And tutti quanti because this time I wanted to deep dive a bunch of storage acronyms, concepts and terminology we all have read at some point in VMware documentation, white papers and slides but also in storage vendors’ publications. Things like PSA, MRU, Active/Active, Proxying IO’s, and many more…
I went through many blog posts and I have read many documentation files, white papers, slides, etc… Some are boring, but hopefully the majority are just awesome, with detailed information, animations, graphics, diagrams, and valuable tips.
I’ve tried here to summarize up all this information in a flat blog post something I could bookmark and every time I need a quick refresh on the technology, I can have a quick peek at a single document.
As the post was getting bigger and bigger I’ve decided to split it in two parts. I hope to be able to publish the second part next week, so stay tuned 🙂
In the mean time I hope you will find the posts useful, so let’s dive…
Note: screenshots were taken from an ESX 4.0.0 build 208167. The output may vary from your ESX version you’re running.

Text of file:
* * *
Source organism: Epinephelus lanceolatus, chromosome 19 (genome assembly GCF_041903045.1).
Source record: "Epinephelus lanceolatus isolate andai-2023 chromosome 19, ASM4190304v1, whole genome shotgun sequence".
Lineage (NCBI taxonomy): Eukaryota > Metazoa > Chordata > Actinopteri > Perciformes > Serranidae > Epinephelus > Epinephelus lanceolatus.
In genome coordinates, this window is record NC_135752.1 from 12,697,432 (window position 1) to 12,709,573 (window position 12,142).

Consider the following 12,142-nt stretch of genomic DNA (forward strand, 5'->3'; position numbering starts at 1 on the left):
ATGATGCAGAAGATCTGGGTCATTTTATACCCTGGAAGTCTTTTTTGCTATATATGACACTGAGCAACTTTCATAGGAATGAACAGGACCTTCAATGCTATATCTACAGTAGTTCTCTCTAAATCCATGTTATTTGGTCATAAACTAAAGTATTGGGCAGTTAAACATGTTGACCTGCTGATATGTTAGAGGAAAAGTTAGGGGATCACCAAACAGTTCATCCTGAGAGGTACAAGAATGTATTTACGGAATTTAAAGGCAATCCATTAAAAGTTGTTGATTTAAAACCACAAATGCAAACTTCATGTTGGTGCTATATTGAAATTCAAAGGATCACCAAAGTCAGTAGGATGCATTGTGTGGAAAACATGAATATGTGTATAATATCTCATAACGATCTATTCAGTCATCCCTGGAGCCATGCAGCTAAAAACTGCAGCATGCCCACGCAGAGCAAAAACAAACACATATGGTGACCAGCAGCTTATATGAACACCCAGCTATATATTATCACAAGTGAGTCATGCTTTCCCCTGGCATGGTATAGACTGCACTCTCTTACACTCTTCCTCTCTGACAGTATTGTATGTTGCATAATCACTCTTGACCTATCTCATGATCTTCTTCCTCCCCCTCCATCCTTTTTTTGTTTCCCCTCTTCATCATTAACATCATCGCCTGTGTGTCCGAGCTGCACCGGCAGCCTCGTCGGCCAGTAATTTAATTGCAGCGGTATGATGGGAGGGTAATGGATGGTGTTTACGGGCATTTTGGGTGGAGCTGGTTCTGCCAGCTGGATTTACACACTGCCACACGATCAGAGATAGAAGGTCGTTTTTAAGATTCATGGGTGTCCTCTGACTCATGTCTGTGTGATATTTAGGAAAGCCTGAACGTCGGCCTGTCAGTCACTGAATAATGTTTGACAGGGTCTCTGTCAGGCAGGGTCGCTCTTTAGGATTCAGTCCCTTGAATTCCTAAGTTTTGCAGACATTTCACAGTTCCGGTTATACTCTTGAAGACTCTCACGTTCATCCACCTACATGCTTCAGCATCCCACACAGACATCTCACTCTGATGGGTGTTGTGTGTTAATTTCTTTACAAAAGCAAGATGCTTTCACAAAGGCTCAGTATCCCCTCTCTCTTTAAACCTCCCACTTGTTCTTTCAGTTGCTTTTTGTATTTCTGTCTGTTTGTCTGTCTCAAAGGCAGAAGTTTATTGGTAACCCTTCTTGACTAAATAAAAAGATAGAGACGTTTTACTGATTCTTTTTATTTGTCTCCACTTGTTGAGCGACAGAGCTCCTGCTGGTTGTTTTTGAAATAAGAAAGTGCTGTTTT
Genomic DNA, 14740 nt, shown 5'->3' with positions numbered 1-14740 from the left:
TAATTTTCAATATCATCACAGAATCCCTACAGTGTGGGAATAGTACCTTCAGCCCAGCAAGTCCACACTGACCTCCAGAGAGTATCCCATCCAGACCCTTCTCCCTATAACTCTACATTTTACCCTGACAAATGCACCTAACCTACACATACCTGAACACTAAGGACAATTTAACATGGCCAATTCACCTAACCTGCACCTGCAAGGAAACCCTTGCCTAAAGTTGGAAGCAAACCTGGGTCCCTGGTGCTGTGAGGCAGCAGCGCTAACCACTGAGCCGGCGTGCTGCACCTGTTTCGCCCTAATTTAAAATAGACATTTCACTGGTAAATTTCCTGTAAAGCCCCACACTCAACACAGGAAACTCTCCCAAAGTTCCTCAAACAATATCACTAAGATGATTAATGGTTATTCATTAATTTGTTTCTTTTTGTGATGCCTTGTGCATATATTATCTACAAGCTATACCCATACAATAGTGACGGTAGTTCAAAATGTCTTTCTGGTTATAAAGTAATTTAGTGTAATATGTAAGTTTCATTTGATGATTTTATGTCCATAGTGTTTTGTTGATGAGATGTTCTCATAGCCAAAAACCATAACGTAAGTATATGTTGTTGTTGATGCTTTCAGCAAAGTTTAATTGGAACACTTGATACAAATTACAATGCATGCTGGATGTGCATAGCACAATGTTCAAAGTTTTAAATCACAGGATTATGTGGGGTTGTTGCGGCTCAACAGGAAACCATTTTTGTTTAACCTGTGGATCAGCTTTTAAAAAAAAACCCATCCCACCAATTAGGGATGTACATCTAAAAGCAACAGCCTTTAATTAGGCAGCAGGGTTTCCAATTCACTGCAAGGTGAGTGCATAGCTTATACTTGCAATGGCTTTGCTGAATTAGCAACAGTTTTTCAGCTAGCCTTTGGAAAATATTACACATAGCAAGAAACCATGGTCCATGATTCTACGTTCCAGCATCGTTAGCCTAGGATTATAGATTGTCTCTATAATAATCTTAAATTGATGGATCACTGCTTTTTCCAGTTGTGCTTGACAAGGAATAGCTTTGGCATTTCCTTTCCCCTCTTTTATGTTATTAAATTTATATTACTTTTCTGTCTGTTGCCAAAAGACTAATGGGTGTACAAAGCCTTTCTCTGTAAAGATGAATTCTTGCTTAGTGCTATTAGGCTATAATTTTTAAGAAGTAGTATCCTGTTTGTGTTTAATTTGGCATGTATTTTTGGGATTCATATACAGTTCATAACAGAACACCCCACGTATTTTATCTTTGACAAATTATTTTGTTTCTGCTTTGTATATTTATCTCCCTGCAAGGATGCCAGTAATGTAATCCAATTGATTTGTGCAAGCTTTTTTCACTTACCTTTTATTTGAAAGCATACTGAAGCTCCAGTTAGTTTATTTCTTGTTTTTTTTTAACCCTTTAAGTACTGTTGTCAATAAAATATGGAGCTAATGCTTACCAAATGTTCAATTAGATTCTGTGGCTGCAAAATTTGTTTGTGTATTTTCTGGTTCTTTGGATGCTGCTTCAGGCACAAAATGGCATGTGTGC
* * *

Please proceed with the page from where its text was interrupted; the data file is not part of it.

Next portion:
What do the acronyms mean?
- PSA = Pluggable Storage Architecture
- NMP = Native MultiPathing
- MPP = MultiPathing Plugin
- PSP = Path Selection Plugin
- SATP = Storage Array Type Plugin
- ALUA = Asymmetric Logical Unit Access
- MRU = Most Recently Used
- Fixed = Err well this is not an acronym, it just means … fixed!
- RR = Round Robin
- A/P = Active/Passive
- AA/A = Asymmetric Active/Active
- SA/A = Symmetric Active/Active
We can see often this picture below in the VMware documentation, can you explain it?
In the new vSphere 4.1, the name has changed. Look at the picture below for new name in vSphere 4.1. Note MEM stands for Management Extension Modules aka PSA specific Vendor Plug-Ins.
In VMware parlance, the VMkernel aka VMM aka the monitor is the part of the ESX(i) product that manages interactions with the devices, handles memory allocation, and schedules access to the CPU resources, and other things such the PSA.